Kentmere on the left, Cooltone on the right
Clearly the Cooltone print is way more contrasty.  It's strange, before the Cooltone print I was pretty happy with the Kentmere, but when I look at the two side-by-side the Cooltone one has a lot more sparkle to it.  Of course it's entirely possible that the Kentmere print could have done with a bit more contrast. With a different scene things might be the other way around, but given the fact that the main subject is metallic and has a lot of reflective highlights I think the higher contrast print works better.

Just for the record, the untoned print on Ilford Cooltone paper:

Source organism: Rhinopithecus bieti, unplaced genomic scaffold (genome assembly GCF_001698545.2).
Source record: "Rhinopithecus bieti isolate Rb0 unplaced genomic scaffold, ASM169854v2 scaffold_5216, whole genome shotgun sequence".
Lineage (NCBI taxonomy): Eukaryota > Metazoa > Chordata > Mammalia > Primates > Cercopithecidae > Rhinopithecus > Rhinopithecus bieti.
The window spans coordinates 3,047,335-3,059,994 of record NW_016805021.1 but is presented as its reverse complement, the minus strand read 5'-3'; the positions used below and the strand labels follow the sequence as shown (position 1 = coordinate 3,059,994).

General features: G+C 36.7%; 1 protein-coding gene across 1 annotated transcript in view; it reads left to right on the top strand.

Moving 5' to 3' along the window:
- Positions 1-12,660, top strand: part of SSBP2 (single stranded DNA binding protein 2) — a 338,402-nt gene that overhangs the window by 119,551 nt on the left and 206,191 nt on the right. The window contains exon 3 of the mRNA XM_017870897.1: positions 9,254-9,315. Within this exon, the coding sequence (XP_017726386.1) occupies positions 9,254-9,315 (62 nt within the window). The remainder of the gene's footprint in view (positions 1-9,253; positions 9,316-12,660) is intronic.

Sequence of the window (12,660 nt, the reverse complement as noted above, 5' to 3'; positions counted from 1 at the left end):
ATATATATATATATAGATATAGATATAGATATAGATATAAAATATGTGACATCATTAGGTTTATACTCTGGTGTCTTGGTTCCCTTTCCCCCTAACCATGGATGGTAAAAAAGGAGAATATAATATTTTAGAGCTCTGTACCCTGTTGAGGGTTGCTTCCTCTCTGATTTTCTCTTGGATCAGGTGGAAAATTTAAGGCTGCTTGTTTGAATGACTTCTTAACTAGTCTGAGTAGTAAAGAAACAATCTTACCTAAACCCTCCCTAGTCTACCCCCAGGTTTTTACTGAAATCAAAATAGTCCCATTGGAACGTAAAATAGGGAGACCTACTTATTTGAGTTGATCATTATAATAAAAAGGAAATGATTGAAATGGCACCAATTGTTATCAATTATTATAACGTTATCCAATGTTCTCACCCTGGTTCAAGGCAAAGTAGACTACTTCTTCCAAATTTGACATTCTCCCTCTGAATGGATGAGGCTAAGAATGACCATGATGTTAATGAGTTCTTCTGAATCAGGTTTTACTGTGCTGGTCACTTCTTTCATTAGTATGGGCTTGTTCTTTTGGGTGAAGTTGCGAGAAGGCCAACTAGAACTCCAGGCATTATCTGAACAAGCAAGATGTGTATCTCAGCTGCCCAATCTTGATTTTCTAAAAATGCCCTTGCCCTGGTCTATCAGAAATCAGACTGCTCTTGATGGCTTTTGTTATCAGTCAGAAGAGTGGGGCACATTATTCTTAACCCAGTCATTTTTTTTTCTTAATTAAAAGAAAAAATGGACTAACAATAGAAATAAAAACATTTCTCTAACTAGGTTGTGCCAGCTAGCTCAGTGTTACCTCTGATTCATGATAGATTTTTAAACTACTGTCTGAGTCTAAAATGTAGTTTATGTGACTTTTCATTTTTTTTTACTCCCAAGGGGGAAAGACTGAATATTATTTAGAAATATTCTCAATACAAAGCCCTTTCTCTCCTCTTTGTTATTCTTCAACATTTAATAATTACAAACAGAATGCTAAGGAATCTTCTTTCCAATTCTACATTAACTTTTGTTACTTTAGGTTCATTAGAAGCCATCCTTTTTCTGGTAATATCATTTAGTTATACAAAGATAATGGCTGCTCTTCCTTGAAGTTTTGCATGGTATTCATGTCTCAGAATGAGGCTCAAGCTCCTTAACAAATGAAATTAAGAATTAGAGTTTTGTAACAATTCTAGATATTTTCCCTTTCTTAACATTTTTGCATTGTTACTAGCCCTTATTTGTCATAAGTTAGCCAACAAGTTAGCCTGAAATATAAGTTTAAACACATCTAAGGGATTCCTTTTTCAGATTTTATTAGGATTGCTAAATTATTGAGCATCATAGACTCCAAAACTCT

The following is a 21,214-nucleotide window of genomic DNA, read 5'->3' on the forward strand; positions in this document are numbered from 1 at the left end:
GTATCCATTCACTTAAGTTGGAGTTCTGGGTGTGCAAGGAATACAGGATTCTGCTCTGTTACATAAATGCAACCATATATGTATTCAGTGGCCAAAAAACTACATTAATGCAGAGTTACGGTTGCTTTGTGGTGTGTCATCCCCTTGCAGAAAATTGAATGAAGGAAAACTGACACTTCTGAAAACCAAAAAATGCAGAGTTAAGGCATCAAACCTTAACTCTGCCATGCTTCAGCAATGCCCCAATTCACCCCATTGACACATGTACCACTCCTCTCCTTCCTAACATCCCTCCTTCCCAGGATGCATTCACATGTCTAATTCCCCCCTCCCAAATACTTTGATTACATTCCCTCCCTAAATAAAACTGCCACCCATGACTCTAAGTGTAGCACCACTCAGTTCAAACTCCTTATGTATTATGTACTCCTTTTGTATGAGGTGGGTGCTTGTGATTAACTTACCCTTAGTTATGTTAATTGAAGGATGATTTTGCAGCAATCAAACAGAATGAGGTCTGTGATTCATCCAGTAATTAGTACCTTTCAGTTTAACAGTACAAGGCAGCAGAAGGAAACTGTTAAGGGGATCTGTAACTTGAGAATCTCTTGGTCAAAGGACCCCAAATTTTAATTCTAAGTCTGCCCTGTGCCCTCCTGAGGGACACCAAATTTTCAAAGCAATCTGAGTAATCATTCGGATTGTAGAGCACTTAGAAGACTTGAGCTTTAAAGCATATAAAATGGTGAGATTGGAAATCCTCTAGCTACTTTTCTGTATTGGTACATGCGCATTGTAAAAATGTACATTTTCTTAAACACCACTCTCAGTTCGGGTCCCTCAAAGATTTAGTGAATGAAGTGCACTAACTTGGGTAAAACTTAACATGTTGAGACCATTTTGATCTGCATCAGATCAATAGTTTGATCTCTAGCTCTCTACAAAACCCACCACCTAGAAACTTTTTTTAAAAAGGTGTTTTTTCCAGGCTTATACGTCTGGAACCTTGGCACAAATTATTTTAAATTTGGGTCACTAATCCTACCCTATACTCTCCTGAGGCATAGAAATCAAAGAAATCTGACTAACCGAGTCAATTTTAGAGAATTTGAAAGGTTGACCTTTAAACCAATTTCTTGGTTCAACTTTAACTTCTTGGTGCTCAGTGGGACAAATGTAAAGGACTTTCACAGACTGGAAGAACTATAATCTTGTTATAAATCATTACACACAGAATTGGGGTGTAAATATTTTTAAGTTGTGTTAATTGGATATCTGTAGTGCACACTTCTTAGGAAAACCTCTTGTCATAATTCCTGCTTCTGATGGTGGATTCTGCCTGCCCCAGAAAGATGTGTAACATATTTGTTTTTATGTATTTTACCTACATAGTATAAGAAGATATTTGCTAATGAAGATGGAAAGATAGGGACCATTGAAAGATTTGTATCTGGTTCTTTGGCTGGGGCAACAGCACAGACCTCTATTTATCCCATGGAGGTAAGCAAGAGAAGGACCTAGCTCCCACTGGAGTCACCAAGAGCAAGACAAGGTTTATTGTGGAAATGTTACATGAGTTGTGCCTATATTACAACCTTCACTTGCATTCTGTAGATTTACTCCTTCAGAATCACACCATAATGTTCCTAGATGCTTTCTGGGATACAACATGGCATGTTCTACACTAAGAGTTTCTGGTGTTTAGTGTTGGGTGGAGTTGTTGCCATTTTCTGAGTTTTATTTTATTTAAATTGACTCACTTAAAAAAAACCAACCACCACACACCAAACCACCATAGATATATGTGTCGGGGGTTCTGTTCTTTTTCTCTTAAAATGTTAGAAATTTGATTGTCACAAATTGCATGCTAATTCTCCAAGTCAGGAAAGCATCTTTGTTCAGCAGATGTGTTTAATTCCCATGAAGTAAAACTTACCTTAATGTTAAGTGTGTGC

Saturday, 18 March 2017

Ilford Cooltone

Been playing with a new (to me) paper - Ilford Cooltone RC.  Ilford describe it as have 'a cool image tone on a cool white image base'.  Sounds about right then, eh?  I thought it might suit the winter light we get around The Liberties.

The print is much punchier than the scan, for some reason.  The blacks at the first step there are really deep and the white of the salt very white.  I think you could probably get a really graphic look to your prints with this paper, if that's what you want.  I used good old Multigrade developer for these prints.

These were the first couple of prints out of the wash with this paper, so it's too early to really say too much about it.  But certainly the resulting prints are eye-catching, maybe even a little too contrasty.  I should really print some old negs and see how they compare with, say, Kentmere or Ilford Warmtone.

Again, the print has much more life about it than this scan, on my monitor at least.  It's easy to get very high contrast with this paper, as you can see.  Not unpleasant, but probably not suitable for all subjects.